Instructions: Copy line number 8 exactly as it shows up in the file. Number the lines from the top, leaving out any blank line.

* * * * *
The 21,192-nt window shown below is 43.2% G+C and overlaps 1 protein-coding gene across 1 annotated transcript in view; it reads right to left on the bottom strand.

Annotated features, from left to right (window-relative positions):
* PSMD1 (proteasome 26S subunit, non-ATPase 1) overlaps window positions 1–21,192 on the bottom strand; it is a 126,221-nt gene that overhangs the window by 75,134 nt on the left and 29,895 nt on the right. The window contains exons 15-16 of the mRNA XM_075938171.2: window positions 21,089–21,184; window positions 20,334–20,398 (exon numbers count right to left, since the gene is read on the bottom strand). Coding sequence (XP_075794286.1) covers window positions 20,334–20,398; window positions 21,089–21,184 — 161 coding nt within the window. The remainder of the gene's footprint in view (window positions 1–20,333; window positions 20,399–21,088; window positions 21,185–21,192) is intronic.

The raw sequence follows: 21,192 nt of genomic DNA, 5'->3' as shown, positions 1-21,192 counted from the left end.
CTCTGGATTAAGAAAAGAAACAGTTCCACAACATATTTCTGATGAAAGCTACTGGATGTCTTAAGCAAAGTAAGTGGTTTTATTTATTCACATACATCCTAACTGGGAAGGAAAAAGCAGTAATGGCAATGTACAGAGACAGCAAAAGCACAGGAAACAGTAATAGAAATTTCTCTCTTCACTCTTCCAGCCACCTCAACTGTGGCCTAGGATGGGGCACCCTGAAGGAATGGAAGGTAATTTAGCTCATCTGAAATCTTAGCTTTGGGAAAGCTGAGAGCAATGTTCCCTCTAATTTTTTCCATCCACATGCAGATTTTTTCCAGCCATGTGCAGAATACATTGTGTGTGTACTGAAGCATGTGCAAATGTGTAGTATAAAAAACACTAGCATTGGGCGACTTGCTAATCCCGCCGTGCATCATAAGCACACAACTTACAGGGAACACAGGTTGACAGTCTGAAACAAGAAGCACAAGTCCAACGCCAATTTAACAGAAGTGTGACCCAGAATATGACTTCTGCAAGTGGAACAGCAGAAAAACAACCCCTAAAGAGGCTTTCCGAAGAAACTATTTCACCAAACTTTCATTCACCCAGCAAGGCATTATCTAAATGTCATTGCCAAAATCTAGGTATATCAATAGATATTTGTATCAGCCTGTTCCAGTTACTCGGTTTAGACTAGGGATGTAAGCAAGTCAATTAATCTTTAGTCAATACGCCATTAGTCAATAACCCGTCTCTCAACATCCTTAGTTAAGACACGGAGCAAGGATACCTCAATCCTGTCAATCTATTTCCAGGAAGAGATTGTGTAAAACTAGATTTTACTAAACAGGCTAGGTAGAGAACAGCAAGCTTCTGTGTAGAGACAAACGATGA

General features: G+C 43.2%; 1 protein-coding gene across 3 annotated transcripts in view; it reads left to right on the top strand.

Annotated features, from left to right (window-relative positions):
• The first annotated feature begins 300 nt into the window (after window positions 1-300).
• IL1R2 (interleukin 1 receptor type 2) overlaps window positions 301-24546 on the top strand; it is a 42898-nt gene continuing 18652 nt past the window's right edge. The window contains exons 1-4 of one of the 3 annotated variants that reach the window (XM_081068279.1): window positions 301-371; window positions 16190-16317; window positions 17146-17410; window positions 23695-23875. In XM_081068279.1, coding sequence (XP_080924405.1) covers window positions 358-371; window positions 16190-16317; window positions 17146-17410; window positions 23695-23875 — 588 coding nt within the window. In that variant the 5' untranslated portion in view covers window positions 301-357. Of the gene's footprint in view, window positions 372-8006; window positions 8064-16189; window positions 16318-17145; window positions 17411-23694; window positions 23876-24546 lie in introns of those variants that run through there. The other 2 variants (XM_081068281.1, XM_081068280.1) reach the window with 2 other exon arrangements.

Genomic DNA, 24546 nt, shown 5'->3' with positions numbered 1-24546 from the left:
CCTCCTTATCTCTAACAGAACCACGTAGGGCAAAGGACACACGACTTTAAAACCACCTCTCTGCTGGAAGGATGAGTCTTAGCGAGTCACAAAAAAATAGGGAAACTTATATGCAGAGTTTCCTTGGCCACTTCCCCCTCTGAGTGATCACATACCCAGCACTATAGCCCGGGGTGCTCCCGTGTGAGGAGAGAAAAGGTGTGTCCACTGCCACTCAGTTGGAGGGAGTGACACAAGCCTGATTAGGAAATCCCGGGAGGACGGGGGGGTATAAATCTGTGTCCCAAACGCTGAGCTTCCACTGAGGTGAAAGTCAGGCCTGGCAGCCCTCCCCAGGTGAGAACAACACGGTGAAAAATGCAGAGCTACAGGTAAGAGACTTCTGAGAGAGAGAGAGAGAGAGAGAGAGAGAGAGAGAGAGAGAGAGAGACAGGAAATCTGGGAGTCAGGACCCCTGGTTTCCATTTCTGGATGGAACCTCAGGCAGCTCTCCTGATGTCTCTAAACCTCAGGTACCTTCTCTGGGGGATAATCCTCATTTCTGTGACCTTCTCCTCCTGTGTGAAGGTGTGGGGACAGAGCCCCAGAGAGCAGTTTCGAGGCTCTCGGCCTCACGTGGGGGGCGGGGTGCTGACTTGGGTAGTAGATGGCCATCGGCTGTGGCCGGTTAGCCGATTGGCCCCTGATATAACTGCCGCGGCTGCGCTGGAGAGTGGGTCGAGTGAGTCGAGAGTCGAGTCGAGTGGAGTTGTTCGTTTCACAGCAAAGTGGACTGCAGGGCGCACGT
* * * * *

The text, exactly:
• The first annotated feature begins 300 nt into the window (after window positions 1-300).